Child food insufficiency continues to vary widely across racial and ethnic groups

This is a line chart showing child food insufficiency among households with children by racial and ethnic group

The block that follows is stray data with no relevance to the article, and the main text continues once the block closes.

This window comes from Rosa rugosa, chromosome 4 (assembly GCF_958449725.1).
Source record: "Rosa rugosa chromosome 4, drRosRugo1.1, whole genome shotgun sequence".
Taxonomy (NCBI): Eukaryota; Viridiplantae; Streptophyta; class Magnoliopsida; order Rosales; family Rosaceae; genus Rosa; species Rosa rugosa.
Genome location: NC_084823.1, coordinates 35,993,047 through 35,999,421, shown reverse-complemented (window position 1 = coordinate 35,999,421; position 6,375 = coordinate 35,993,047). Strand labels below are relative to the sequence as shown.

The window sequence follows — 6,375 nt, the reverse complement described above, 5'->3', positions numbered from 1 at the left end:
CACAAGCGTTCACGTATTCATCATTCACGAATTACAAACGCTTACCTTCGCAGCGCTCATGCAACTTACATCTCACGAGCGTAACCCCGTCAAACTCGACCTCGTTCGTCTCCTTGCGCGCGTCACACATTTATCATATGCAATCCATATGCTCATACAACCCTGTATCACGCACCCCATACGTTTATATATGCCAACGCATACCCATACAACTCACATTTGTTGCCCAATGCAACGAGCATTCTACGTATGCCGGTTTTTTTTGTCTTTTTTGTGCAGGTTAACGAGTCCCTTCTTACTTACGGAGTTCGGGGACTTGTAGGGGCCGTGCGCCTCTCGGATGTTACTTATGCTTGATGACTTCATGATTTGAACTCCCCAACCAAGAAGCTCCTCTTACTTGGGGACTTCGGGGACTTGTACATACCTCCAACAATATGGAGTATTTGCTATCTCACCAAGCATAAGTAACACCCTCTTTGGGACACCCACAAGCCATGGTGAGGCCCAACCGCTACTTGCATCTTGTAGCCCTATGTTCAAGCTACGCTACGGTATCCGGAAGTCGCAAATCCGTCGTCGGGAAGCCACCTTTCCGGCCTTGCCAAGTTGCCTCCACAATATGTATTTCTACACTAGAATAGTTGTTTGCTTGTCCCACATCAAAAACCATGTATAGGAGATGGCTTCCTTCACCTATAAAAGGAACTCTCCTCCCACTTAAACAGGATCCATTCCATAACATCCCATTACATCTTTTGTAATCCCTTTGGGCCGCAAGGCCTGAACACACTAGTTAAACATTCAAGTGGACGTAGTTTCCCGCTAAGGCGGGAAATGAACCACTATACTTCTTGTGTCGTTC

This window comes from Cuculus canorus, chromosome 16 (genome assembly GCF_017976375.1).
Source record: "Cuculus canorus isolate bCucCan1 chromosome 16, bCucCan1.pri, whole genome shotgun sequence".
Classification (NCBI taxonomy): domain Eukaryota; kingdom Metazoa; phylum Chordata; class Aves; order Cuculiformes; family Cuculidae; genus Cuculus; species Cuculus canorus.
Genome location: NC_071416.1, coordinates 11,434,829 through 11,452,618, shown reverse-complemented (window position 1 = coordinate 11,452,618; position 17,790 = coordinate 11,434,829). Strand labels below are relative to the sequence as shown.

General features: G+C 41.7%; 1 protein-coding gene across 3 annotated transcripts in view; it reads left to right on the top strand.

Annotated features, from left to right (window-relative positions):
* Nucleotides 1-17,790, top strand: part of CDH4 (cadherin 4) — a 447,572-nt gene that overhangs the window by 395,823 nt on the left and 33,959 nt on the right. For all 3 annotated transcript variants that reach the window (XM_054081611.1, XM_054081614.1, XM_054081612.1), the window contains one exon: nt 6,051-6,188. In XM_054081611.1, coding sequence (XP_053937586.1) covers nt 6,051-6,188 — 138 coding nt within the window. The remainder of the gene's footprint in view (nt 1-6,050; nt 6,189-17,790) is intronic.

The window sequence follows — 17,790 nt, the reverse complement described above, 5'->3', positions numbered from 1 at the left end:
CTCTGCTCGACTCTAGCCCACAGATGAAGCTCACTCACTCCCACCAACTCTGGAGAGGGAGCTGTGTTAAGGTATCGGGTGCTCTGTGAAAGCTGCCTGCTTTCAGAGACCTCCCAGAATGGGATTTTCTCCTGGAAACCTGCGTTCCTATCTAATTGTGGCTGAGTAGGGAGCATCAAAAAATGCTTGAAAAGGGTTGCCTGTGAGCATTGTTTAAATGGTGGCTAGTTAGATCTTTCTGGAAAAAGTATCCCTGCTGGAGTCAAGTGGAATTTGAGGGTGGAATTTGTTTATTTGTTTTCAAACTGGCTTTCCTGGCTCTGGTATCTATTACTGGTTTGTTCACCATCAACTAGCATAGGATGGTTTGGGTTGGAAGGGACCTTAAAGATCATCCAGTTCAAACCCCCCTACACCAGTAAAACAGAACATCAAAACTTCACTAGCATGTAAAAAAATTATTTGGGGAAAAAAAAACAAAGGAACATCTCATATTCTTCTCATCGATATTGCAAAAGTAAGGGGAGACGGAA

In March 2023, 22.8 percent of Black non-Hispanic households reported that their children sometimes or often did not have enough to eat during the past week. Additionally, 19.5 percent of Hispanic households, 13.1 percent of Other non-Hispanic, 10.1 percent of Asian non-Hispanic, and 8.1 percent of White non-Hispanic households reported child food insufficiency. The Household Pulse Survey, which provides these food insufficiency estimates, was developed through a partnership with the U.S. Census Bureau to produce timely information on the economic and social effects of the Coronavirus (COVID-19) pandemic on U.S. households. Households were classified as having child food insufficiency if the adult survey respondent said children in the household were not eating enough “sometimes” or “often” in the last 7 days because the household could not afford enough food. The prevalence of child food insufficiency for Hispanic households with children peaked in April 2022 at 29.7 percent, while Black non-Hispanic households with children experienced similarly high rates in May (29.2 percent), June (28.7 percent), and July (30.0 percent) of 2022. In contrast, White non-Hispanic households with children experienced a high of just more than 10 percent in August 2022, and Asian households with children reached a high of 13.7 percent in June 2022. The prevalence of child food insufficiency for Other non-Hispanic households with children has fluctuated between these two groups during the same time period. While the prevalence of child food insufficiency for some groups declined from peak levels by March 2023, it continues to affect certain groups more than others. For more information on the USDA, Economic Research Service’s food security research and comparisons of food insecurity and food insufficiency measurements, see the Food Security in the U.S. topic page on the website. This chart appears on the Food Sufficiency During the Pandemic trending topics page.

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